#46 - This Is What You Have to Concentrate on Right Now
Apple's and Google's search algorithms are black boxes and completely undocumented. But when you look at enough data, patterns start to emerge. I analyze thousands of search results to reverse engineer how the stores decide which apps to rank and how to rank them. I share what I learn in this series so you can increase your visibility.
This week I've got a very simple keyword that demonstrates how necessary ratings are, but not without proper keyword placement.
Ranking for a keyword as popular as this one, with a popularity score of 54, might make you think you need hundreds of thousands of downloads. But that's not at all the case. Let me show you.
Just glancing over these results, I see what the algorithm is looking at here, and it's what we've seen it focusing on for a little while now. New ratings and keyword placement.
In first place we have Ruler®, an app that not only uses only the keyword as its name but it also went as far as registering a trademark for it. How would an app get the trademark for something so generic? Trademark aside, Ruler® makes the cardinal sin of duplication and devalues its keyword.
But it has very few other words in the app's name and subtitle and has a decent number of new ratings, that it gets the top spot. It can easily fall from there, though.
Right below it is an excellent example of two crucial things. The first is the importance of new ratings, and the second is the importance of optimizing your keyword list, the one that's in App Store Connect.
Tape Measure™, another generic trademark, is using the keyword in its keyword list, so it's only visible to the algorithm. Lately, Apple's algorithm has been giving the keyword list much more importance. Combined with the most new ratings of the bunch, the algorithm gave it the highest rank it could, and that's second place.
If the keyword was anywhere in the name (probably can't because of the ™) or the subtitle (yes, please) it could become the top result pretty quickly.
In 3rd place we have yet another good example of another very important thing — Keyword placement. Ruler++ uses very few words in its name and subtitle, doesn't duplicate (hooray!) and with just a smidgeon of new ratings, a fraction of the competition, it manages to rank very high.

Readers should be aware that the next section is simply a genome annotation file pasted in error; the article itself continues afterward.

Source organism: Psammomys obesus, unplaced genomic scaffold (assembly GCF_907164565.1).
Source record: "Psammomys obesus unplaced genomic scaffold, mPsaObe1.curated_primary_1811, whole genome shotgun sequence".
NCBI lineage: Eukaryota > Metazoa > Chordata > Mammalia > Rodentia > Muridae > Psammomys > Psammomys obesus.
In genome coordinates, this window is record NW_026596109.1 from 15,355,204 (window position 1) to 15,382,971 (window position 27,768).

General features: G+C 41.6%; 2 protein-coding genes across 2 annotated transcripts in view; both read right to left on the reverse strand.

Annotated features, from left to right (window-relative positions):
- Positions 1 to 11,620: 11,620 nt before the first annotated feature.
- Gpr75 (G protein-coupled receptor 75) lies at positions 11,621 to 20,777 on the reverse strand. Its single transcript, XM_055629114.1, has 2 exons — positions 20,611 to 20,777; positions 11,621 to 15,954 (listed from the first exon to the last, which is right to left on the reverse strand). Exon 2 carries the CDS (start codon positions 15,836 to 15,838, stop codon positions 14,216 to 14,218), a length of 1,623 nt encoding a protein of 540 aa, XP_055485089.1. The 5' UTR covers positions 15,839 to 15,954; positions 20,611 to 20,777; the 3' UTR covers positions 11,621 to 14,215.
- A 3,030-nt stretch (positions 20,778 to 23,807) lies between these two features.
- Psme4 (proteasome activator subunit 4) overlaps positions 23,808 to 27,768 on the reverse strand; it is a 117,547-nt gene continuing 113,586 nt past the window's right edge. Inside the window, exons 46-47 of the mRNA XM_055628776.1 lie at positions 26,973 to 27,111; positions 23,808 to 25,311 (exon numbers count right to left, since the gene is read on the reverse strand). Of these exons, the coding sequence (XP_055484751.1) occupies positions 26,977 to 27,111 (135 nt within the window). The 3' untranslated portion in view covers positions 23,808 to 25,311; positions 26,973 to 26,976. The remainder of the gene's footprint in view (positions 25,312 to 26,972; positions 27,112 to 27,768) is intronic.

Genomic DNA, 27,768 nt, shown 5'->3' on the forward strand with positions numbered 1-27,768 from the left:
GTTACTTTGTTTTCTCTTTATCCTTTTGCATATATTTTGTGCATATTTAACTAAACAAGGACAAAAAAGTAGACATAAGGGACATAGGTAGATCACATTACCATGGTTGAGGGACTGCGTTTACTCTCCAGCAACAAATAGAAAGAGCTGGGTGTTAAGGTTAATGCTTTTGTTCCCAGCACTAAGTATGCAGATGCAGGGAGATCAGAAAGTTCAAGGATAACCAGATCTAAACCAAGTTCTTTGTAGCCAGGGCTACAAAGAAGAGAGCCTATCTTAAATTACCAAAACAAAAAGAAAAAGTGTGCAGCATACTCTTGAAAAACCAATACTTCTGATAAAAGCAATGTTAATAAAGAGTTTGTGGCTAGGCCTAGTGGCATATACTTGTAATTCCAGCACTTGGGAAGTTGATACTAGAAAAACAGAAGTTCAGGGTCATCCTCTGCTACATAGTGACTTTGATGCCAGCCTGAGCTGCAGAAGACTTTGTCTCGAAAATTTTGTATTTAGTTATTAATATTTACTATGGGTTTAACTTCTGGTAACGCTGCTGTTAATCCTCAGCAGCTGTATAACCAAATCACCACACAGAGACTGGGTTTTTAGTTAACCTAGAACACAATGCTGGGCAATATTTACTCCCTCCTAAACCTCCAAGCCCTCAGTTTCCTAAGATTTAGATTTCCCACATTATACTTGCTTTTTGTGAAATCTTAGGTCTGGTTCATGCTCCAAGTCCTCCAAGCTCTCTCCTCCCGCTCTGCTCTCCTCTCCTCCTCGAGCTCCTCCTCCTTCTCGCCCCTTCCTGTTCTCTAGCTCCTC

It's pretty old and hasn't been updated in a while, so the opportunity for someone who can optimize correctly is right there. Come and snatch 3rd place.
In fourth place we have Tape Measure®. Like the other app of the same name, this one uses the keyword in its keyword list and has quite a few ratings that the algorithm has to take note. It gave it as much of a push as it could, which landed it in 4th place.
Again, adding the keyword to the subtitle would shoot it to the top.
Side note: I was curious how two apps can have the same trademark and not belong to the same owner, and from my basic research, it looks like both apps had the trademark but let it expire. Is Apple verifying these?
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Last on this list is yet another good example we can learn from! Ruler does it right. The keyword is the first in its name, minimal other words, and I have an unsubstantiated hunch its keyword list is very short. Which is how it can get ranked so high, and 5th is suuuper high for a keyword with a popularity score of 50+, with single-digit ratings.
Again, because it used the keyword properly, the algorithm had to rank it, and because it didn't have (too m)any ratings, it did the best it could with 5th place.
What You Need to Do
Ratings matter. Keyword placement matters. One way to look at it is to get more ratings and pick better keywords. And if you watched my live stream last week, you'd know how (recording).
But there's another way to look at it.
Getting more ratings should be your goal, but there are keywords you can rank in today that you probably have enough keywords to do well in, but you just don't know about them.
That's right! You could be ranking better without the need for growth. All you need to do is find them, and the tool I use for that is Keyword Inspector, which shows you how many new ratings apps and games are getting for any keyword, including yours.
Use it to understand which keywords have openings (aka. apps that aren't using the keywords in the name), are popular, and you have enough new ratings to compete. Then use those keywords in your app's name.
And that's all I have for you today. Subscribe to the newsletter for a new Keyword Teardown next week. If you have any questions or comments, you can find me on Twitter.
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App Store Optimization is part art and part science. I say it a lot, and I mean it. The art part is what I've been talking about in this Keyword Teardown and in my App Teardowns. The science part is where our simple and intuitive ASO tools come into play.
See where your apps are ranked, track trends, learn from competitors, get smart suggestions, and more, here.